Powerful action by maintenance workers on London Underground has forced management to back off from big attacks on jobs, pay and working conditions.
RMT union members at Tube Lines—which maintains the Jubilee, Piccadilly and Northern lines—held a strong 48-hour strike two weeks ago.
Other workers on the network supported them, and Tube Lines workers threatened another round of action this week.
The strength of their strikes meant management made big concessions. Bosses guaranteed that there would be no compulsory redundancies and no roster changes.
They also improved a
three-year pay deal, which they claimed they had withdrawn.
Workers will get a 4.2 percent pay rise this year and the RPI rate of inflation plus 0.5 percent in years two and three—with negotiations over working during the Olympics.
Union reps overwhelmingly accepted this and this week’s strike was suspended.
“Management had claimed that this was an ineffective strike and they could do whatever they wanted,” said Paul O’Brien, a Tube Lines track operative and a member of the RMT negotiating team.
“But then they conceded to our demands.”
An RMT activist on London Underground told Socialist Worker, “Tube Lines workers have saved their own jobs—and that’s no mean feat nowadays.
“Management were very cocky. They were out to crush the staff but the action forced them to give workers the things they were asking for.”
London Underground management had gone on the offensive after the first strike, when many workers refused to work on safety grounds as the Emergency Response Unit (ERU) was on strike.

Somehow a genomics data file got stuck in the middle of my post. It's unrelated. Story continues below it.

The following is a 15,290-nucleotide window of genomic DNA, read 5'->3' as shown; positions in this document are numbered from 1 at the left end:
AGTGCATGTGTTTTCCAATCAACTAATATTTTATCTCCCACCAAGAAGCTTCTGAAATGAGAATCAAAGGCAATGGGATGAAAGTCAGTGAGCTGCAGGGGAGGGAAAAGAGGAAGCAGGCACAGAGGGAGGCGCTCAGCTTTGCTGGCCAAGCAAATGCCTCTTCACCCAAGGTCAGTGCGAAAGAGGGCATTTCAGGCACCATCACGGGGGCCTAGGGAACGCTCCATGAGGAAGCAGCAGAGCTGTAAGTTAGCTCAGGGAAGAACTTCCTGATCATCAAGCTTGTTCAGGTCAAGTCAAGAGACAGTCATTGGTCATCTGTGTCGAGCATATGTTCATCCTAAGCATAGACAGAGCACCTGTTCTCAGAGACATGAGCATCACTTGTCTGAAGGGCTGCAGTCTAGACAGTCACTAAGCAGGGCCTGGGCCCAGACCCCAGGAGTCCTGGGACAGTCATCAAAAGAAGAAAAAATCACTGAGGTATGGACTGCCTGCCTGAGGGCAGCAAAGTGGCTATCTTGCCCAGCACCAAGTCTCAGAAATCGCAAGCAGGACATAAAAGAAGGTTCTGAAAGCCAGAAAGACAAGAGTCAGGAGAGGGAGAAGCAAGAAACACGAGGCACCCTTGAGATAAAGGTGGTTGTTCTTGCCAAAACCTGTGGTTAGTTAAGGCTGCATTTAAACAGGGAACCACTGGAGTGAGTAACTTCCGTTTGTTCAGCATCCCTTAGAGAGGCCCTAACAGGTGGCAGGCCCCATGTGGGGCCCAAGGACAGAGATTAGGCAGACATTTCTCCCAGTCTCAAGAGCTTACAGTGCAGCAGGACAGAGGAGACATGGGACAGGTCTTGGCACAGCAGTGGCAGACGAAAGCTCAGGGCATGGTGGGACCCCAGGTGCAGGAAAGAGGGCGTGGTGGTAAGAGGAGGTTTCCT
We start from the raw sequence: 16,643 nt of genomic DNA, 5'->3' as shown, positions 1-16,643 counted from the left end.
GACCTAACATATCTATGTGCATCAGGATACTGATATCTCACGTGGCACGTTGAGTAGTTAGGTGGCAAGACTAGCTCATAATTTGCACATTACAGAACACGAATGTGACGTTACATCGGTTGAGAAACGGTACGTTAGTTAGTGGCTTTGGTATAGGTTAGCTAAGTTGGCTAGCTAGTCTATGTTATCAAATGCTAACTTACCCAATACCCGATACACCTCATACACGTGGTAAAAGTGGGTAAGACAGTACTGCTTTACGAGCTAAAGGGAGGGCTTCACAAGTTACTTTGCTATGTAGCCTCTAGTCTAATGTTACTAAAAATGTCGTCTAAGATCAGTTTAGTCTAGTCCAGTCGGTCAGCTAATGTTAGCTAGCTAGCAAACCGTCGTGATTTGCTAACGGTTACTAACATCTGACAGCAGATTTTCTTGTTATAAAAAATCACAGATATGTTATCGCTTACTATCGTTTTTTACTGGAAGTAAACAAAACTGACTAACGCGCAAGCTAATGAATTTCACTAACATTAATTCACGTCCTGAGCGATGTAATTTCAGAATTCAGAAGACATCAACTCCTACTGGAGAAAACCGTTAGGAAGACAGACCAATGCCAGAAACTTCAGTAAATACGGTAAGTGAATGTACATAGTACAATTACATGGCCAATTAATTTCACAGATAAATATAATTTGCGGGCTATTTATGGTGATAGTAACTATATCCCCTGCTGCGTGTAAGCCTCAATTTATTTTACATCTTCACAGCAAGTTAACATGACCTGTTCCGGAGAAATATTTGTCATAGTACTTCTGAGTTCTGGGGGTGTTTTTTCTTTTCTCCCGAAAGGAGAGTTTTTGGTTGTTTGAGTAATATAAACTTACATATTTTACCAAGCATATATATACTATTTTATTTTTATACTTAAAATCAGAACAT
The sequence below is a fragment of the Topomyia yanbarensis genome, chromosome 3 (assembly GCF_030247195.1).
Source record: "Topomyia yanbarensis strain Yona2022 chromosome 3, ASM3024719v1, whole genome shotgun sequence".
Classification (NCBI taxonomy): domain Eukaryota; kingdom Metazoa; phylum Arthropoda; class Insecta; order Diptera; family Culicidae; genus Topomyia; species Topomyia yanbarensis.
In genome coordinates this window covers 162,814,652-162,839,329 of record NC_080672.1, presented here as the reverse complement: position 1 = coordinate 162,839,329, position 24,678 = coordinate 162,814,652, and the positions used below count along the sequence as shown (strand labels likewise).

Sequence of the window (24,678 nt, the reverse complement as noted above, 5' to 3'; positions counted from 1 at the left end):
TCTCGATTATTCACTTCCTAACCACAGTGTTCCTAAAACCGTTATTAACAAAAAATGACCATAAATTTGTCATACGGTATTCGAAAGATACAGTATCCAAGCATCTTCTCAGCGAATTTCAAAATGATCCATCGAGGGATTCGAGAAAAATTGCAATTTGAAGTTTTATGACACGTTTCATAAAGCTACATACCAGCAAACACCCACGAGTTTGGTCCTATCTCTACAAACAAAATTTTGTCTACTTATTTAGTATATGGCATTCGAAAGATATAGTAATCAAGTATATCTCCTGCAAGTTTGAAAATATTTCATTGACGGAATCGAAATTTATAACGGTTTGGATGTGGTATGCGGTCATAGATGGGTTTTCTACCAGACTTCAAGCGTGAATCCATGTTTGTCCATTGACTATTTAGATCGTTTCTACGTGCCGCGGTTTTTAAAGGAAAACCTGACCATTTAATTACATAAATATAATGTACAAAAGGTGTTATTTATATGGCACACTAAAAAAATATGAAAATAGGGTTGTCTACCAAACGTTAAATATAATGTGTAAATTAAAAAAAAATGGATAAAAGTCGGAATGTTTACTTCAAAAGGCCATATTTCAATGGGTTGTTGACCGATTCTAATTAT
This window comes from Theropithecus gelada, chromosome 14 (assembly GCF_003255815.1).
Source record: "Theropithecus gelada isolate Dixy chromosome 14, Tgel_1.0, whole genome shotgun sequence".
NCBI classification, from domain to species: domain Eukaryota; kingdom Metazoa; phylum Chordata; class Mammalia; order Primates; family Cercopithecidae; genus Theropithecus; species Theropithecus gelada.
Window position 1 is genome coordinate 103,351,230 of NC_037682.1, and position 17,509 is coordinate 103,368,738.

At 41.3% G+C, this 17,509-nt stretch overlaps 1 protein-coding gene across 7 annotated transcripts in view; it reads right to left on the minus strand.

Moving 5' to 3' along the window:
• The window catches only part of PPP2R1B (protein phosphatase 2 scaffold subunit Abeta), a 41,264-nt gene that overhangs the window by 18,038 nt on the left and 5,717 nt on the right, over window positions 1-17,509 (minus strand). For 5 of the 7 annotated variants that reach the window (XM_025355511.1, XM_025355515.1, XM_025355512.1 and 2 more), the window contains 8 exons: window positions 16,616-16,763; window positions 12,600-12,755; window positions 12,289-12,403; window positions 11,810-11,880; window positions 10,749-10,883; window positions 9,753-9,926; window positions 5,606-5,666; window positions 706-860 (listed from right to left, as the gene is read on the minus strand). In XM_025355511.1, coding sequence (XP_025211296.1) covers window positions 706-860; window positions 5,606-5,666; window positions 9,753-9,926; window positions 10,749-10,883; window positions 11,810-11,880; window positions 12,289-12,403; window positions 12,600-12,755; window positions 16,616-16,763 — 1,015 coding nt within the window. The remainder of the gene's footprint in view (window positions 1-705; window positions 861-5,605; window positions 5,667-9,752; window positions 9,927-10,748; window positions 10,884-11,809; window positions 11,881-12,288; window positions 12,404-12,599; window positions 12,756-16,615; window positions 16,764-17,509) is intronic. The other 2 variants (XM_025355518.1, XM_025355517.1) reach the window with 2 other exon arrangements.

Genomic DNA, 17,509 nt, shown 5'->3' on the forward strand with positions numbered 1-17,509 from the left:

The ERU deals with emergencies and urgent repairs on the tube network.
Bosses threatened to limit workers’ rights to withdraw their labour because of safety concerns. They also claimed that they could discipline those who refused to work during strikes.
“This was a sign of desperation,” said the tube activist. “They were very concerned that they were going to lose control of the network during the second round.”
“Many drivers were up in arms about the threats,” said Paul O’Brien. “The result proves that, unfortunately, we have to show the industrial muscle that we have to retain our rights.”
There are some outstanding issues over pensions and travel passes, which were to be discussed at a meeting this week.
But the victory is a big step forward for the union. The dispute has shocked management, which believed Tube Lines workers were not very well organised.
The Trouble Down The Line rank and file group had a major impact during the dispute.
The RMT now needs to intensify pressure on management to stop job losses across the tube.
Unfortunately, its ballot of thousands of members for strikes has been delayed again due to technical issues.
This must be relaunched quickly, and a yes vote must be won and then acted upon.